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Rotosound: Steve Harris custom flatwounds

Discussion in 'Strings [BG]' started by LemmyLicious, Jun 29, 2012.


  1. LemmyLicious

    LemmyLicious

    Sep 27, 2010
    I play in a medium-heavy metal band (pretty hardcore, eh?) and recently decided to go back to flatwounds, having had a set on my other bass some time ago. I decided to try these strings out hoping they would be brighter than the GHS flats I had but still more compressed and mellow than basic rounds. Roundwounds seemed to always have something too much for me; too much bass, too much clank, too much finger-noise. Might have something to do with the humbucking pickups that burst out with a little bit too fat output for finger-playing. These flats are just about what I was looking for: smooth playability with bright tone (not sure how long that'll last though, have read something about Steve changing his sets for each gig :D) and perfect for half-step down tuning. They are what I'd call very modern strings (well, they're not exactly modern but have such a feel): articulated sound with smooth, cable-y touch (not everyone's cup o' tea of course). Have yet to try these out at the practice room with distortion and wah, gonna report on that later. I can heartily recommend these to other metal bassists, pickers and pluckers alike (one reason I like flats is that you can pick them without the friction of roundwounds). :)
     
  2. One Drop

    One Drop

    Oct 10, 2004
    Swiss Alps
    Are they the best flats for medium-hevy metal?
     
  3. LemmyLicious

    LemmyLicious

    Sep 27, 2010
    Haven't tried many but for those looking for the brighter kind of flats these are great. If you're looking for classic flatwound tone for, say, fretless, I'd look elsewhere though.
     
  4. odin70

    odin70

    Dec 26, 2007
    Love em!
    In case you didnt know the S.H set are the same string as the RS77LE set (only often more expencive)
    Imo opinoin the do not sound very good with overdrive.
     
  5. LemmyLicious

    LemmyLicious

    Sep 27, 2010
    Hey, good to know. Then again it's quite tricky getting flatwounds here in Finland anyway, gotta check if thomann has them.

    I can imagine flats being quite odd with 'drive since there's not much sonic range to distort in the first place. I've thought of dropping the fuzz off anyway. Steve's playing actually got me thinking of a sort of a minimalistic sound and made me start to think like a bassist, not a guitarist like I used to be. Not going for the clank of his sound (if I was to describe what I'm aiming for now is something like what Cliff Burton sounded on Kill 'Em All) but for a more mellow sound these strings are great.

    LemEdit: thomann has them but they're exactly the same price there.
     
  6. harmendebresser

    harmendebresser

    Mar 11, 2010
    the Netherlands
    Endorsing Artist: Höfner, Pyramid Strings, Dr. No FX & Asterope cables
    I've tried the S.H. custom set, but switched to the SM77 set (.40 - .100) for tuning down a half step, as the .50 - .110 gauge was too heavy for my taste even for that.
    A whole step felt good though, they still were pretty tight but in a good way.
    Rotosound flats are really good IMO!
     
  7. LemmyLicious

    LemmyLicious

    Sep 27, 2010
    I'm gearing towards thinking that they are a tad too tight too, but I'm gonna break them in and see how they do later. Can't really afford a lighter set now. :p Nailing that super-fast 3-singer tech on tight strings sounds and feels incredible though, no extra noise at all.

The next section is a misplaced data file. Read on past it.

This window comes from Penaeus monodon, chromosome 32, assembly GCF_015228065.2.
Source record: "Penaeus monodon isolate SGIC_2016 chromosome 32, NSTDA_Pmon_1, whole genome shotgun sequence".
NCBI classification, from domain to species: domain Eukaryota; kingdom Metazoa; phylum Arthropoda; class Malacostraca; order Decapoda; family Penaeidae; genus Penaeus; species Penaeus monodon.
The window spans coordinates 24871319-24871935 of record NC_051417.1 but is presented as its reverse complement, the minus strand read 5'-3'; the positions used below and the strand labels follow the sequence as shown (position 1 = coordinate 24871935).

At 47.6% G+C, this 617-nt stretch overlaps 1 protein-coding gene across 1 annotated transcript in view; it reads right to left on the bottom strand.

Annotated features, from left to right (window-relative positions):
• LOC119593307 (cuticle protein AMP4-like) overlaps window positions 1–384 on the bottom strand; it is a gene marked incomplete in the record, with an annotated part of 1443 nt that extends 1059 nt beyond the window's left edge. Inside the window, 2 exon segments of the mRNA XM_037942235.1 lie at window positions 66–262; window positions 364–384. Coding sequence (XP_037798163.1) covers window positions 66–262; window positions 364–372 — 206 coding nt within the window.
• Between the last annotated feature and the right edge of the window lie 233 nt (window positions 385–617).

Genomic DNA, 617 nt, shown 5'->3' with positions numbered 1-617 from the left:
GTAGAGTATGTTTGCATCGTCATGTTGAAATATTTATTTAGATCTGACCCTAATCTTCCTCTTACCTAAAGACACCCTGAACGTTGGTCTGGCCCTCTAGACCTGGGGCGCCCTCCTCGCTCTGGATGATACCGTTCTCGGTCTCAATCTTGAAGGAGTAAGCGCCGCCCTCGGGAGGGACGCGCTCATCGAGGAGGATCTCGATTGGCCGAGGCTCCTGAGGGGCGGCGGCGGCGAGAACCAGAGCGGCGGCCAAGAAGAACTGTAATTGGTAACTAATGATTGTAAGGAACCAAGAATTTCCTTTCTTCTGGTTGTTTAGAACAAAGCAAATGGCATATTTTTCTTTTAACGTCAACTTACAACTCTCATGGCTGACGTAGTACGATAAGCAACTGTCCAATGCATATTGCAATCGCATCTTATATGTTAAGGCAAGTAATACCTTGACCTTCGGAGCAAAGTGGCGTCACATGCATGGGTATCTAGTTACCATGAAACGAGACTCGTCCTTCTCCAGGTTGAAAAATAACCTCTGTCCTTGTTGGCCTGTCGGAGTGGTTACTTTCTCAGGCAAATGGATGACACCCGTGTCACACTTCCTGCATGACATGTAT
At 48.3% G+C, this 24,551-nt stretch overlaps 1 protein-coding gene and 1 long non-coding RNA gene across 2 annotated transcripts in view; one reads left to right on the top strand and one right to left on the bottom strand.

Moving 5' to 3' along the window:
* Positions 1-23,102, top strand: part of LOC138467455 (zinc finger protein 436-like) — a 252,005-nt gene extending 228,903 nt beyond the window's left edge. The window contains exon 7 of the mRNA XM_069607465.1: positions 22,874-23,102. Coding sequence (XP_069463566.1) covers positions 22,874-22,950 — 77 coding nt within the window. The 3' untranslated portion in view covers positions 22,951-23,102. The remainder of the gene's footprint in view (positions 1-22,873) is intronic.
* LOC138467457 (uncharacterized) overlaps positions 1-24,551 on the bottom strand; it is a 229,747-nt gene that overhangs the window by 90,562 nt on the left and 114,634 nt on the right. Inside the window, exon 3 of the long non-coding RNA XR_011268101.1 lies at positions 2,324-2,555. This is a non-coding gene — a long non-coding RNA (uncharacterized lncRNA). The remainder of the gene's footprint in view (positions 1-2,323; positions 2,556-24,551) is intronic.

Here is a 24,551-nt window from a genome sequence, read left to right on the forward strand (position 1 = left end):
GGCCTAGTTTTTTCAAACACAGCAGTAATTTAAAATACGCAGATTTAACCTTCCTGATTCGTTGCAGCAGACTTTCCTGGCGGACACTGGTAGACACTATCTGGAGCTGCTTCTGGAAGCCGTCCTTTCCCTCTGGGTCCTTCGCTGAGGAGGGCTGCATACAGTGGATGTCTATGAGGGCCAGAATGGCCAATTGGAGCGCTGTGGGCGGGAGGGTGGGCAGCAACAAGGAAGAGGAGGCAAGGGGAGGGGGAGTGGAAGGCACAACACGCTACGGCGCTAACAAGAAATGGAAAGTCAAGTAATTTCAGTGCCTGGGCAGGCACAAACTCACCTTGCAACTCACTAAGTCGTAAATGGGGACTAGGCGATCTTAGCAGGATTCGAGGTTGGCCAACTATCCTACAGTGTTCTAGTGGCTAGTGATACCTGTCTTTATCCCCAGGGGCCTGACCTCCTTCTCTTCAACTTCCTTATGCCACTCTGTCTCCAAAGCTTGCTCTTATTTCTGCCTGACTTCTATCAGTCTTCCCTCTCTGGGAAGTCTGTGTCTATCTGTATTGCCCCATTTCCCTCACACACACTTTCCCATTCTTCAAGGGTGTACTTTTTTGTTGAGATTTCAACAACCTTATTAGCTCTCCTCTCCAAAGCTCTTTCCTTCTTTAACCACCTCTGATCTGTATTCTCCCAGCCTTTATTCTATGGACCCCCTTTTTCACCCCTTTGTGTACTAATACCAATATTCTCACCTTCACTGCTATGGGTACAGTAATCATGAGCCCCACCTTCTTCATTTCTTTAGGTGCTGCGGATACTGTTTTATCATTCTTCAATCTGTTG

8. Emilym80

    Emilym80

    Sep 15, 2011
    I wouldn't worry too much about how long they last, it's common for bassists to put on a new set of strings for every gig (Geddy Lee and Chris Squire are two guys who come to mind who do it too) particularly with Rotosounds, because they prefer them brighter. At least, it's common for bassists in high profile bands... And Steve doesn't exactly have a light touch either ;) can you comment on their durability once you've had them for a bit longer? I'm considering getting some but kind of need the longevity. Thanks!
     
  9. LemmyLicious

    LemmyLicious

    Sep 27, 2010
    Well yeah, still sounds quite odd to me, especially when you could have, say, groundwounds for soft touch but grindy sound. Much less hassle not changing sets every damn night: :& Then again Steve must have an army of possible bass techs at his command.

    If I remember to check in later then yes. :D
     
  10. odin70

    odin70

    Dec 26, 2007
    Because of the high tension you can set the action very low. I use the 50 - 110 set and i love it
     
  11. PlungerModerno

    PlungerModerno

    Apr 12, 2012
    Ireland
    I have a set of 77's, .45 -.105 ... tight at standard pitch.
    They have lost most of the brightness after 2 - 3 weeks. Very deep warm tone, with a fair amount of sustain. Playing the .50 - .110's with high action would be agony after ten minutes.:bawl:

    Strings sound very nice though. Not as harsh as chromes, very good for blues... IME they turn from bright flats to fairly thumpy in a fairly short space. YMMV as usual.
     
  12. One Drop

    One Drop

    Oct 10, 2004
    Swiss Alps
    FWIW Steve Harris plays with low action and a very light touch. Changing strings every gig is expensive enough with rounds, but flats tend to be pretty pricey and changing them often isn't viable for most of us mortals.
     
  13. LemmyLicious

    LemmyLicious

    Sep 27, 2010
    I find it interesting how he can totally beat the sonic poopiee out of his basses with a light touch. :D With great tension comes a great need to lighten your touch, digging too hard will kill your fingers pretty quick.
     

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